|groove for the cure|
a lot of criticism has been leveled at their work, particularly about the qualitative nature of much of the data, but the sad fact is that their research was abandoned in the sixties for political rather than scientific reasons, leaving most of their findings in the realm of the possible, promising but unproven. with established opinion turning against the accoutrements of the youth movement- drugs above all- lsd was relegated in north america and the united kingdon to the lowest circle of narcotic hell, classed as a substance with no medical potential whatsoever. which kind of sucks if you're one of the people who might benefit from it.
you see, psychedelics aren't just good for making you see god and paint in bright colours. it turns out that at lower [sub-hallucinatory] levels, they're remarkably good at improving mood, even among the chronically depressed, at helping patients deal with chronic pain [not unlike a lot of current prescription meds for mental disorders, which are often used "off-label" to treat conditions like fibromyalgia] and even help those who suffer from post-traumatic stress disorder, when used in conjunction with therapy.
|if you can see this, your dosage is too high|
this is where our societal prejudice about drugs comes to the fore. we are all socialised to accept certain drugs as acceptable within certain limits [alcohol, nicotine], certain drugs as necessary [prescription medications] and certain drugs as evil [narcotics]. most rational people know that these divisions based more on superstition and politics than on any potential dangers or benefits. i touched on this subject a while back, when i talked about the benefits of desoxyn [crystal meth to you] as a medication for adhd. the fact is that when you look at the reported side effects of a lot of medications that are commonly prescribed for mental disorders, the idea that accidentally taking a double dose of your meds might cause you to shake hands with vishnu doesn't seem so awful.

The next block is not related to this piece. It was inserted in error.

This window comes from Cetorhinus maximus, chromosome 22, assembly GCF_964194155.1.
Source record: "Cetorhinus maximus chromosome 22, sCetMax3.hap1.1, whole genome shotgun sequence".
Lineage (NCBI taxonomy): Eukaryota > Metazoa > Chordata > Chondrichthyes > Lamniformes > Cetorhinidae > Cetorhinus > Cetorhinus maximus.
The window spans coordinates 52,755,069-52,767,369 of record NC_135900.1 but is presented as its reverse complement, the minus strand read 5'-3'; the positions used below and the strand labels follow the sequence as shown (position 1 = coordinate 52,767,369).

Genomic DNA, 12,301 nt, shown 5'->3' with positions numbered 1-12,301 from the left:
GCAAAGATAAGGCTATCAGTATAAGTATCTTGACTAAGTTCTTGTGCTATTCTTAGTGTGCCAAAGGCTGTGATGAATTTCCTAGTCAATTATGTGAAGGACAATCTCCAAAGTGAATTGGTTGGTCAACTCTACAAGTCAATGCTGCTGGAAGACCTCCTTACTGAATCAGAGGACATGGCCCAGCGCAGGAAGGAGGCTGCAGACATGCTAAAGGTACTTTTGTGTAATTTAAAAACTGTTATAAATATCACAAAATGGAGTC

it's almost reassuring to think that "the man" is preventing you from getting better drugs because of some archaic drug war- and i'm not saying that isn't the case- but the fact is that the injunction against certain medications not only prevents them from being prescribed to treat conditions for which they might prove a relief, but it also prevents them from being properly, quantitatively studied to see if they really do fulfill the promise they've shown, or if they're doomed to be somewhat enjoyable recreational tools with mildly positive side effects [which would still make them superior to nicotine].
|take two and call me when you can find the phone|
for more on the subject, check out this article from the excellent neurophilosophy blog.